Have you ever wanted to kayak on the Chesapeake Bay, but didn’t know how or where to start? Here’s your chance. On March 10, the Chesapeake Paddlers Association is offering a one-day introduction to sea kayaking at a retreat center on the West River south of Annapolis.
To the uninitiated, that term “sea kayaking” may sound daunting, evoking images of plowing through ocean swells, far from land. Nothing so daring, at least to start, said Rick Leader, the course’s organizer. Rather, this course is designed for beginners and occasional recreational paddlers who are interested in “taking a step up.”
On the outskirts of the sprawling suburbs to the nation’s capital, there’s a time machine of sorts that can transport you back a century or two. It’s a quaint village called Waterford.
You’ll find it preserved like a dragonfly in amber amid the cookie-cutter housing developments that are gradually consuming the rural remnants of Loudoun County, VA, one of the nation’s fastest-growing communities.
From a distance, Cove Mountain looks like it floats on the Susquehanna River. Closer up, it’s a typical Pennsylvania red oak-dominated forest, with scattered lichen and moss-covered boulders, clear mountain streams and clearings well-stocked with wildflowers.
This unspoiled wilderness is also one of the largest plots of undeveloped mountain land just outside of Harrisburg and, as such, has been eyed by developers for years.
Construction of a 500-home development, a bedroom community to Harrisburg, has begun on one side of Cove Mountain; the other side is now a preserve owned by The Nature Conservancy.
Fall migration is an excellent time to spot a wide variety of birds, and identifying a few birding hotspots can help fledgling birders — as well as experienced ones — know where to go. During fall and well into winter, bird...
Dr. William Palmer married his second wife, Cleorah Duvall, shortly after moving to Woodlawn Manor in Sandy Spring, MD, in the mid-1820s. The marriage came with a dowry gift that would change his plantation’s future: its first slave....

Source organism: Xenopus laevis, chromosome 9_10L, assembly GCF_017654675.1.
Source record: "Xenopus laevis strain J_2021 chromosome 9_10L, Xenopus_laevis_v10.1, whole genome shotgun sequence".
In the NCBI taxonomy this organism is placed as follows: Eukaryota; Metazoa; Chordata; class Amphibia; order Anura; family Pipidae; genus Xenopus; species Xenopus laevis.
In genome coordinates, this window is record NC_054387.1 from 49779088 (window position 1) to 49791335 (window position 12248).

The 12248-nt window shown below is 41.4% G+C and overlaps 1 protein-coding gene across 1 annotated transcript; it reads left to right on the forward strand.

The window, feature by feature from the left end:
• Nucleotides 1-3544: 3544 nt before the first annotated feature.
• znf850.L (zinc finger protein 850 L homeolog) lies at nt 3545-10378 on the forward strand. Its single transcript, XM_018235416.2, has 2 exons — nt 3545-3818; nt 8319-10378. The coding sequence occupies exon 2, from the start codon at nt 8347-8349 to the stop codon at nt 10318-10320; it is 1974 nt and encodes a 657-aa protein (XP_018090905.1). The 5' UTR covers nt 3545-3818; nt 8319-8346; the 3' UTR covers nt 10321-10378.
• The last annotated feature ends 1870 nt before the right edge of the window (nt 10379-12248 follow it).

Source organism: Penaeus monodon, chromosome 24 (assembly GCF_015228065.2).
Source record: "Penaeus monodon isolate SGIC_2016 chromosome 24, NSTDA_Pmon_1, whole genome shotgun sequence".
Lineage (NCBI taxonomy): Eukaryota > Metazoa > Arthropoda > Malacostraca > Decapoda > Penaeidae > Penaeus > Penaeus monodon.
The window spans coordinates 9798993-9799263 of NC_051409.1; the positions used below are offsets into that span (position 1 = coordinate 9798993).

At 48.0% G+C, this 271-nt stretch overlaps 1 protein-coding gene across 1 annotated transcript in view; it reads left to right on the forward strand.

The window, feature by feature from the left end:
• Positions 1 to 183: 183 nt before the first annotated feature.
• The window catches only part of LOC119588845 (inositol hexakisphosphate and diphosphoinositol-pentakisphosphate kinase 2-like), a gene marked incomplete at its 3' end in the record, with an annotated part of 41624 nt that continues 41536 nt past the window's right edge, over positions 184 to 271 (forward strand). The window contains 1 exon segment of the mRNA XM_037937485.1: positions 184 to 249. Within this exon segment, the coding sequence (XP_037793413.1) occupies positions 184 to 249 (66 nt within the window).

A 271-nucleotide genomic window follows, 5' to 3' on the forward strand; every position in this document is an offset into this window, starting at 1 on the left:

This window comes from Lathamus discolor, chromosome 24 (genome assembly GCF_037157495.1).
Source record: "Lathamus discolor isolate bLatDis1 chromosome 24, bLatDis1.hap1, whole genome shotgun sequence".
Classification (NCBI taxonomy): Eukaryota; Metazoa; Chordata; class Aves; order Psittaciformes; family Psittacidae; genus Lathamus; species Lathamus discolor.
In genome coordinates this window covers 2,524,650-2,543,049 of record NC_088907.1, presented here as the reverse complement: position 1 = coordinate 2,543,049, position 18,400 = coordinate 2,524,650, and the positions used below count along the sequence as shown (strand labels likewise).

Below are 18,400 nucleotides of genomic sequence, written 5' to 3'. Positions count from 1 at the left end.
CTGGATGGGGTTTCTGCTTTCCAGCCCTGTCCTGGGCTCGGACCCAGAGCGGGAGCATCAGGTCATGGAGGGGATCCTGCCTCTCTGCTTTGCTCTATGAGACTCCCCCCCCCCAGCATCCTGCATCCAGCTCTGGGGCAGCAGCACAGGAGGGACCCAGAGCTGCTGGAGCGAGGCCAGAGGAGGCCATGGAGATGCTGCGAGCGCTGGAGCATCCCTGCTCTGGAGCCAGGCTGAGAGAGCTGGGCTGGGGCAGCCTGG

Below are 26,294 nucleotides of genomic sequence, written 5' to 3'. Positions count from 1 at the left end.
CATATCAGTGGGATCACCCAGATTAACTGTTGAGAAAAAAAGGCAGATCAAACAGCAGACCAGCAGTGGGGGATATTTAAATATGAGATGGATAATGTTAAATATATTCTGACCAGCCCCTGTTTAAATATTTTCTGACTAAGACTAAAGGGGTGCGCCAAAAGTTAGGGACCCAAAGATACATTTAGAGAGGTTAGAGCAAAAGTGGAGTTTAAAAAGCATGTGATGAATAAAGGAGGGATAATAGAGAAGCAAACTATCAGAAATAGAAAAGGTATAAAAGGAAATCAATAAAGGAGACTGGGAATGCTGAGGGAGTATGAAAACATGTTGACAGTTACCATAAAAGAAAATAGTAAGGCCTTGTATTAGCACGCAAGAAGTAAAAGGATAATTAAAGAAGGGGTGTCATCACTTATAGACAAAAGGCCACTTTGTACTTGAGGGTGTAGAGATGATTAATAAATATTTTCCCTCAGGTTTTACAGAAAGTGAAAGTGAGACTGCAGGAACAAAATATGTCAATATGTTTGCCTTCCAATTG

The broad marshes along the wooded banks of the Chickahominy River in Virginia still evoke the landscape that English explorer Capt. John Smith first saw when he visited this area in 1607.
And it is the same mix of forest, river and marsh...
In the 1980s and 1990s, my family and I lived at the very edge of the Atlantic Coastal Plain, a mere five miles from the northern reaches of the Blue Ridge Mountains.
In Walkersville, MD, just outside Frederick, we were close enough to...
The food truck phenomenon is all the rage. Now, those popular and convenient vehicles have led to the “Roving Ranger” — a new way to spread the word about outdoor fun in the Chesapeake Bay region.
The Roving Ranger is a...
High on the ridge of Virginia’s Shenandoah Mountain, I hunkered down to examine some toadstools when my eyes caught a series of regular hatch marks etched into the tree trunk just above me — the kind of marks made by large,...
With more than 95 percent of the Chesapeake Bay’s shoreline in private ownership, getting out on the water can be a challenge. Recently, outfitters and nonprofit groups on both sides of the Bay have tried to scale that barrier by...
Thirty years ago, a group of scientists and preservationists pooled their resources to save a pristine forest abutting the Chesapeake Bay from a future of golf courses, marinas and subdivisions.
The result is Parkers Creek Preserve, a...
Fort Hunter Mansion and Park is a historic riverfront center along the Susquehanna River in Harrisburg. But its name is misleading.
You won’t find a fort. It existed in colonial times, but no longer. You will find a mansion and a...
If you find yourself hankering for relief from summer heat — and who doesn’t? — consider finding a tube and floating down a river.
Traveling partially immersed in the river with your legs and arms dangling over the edge...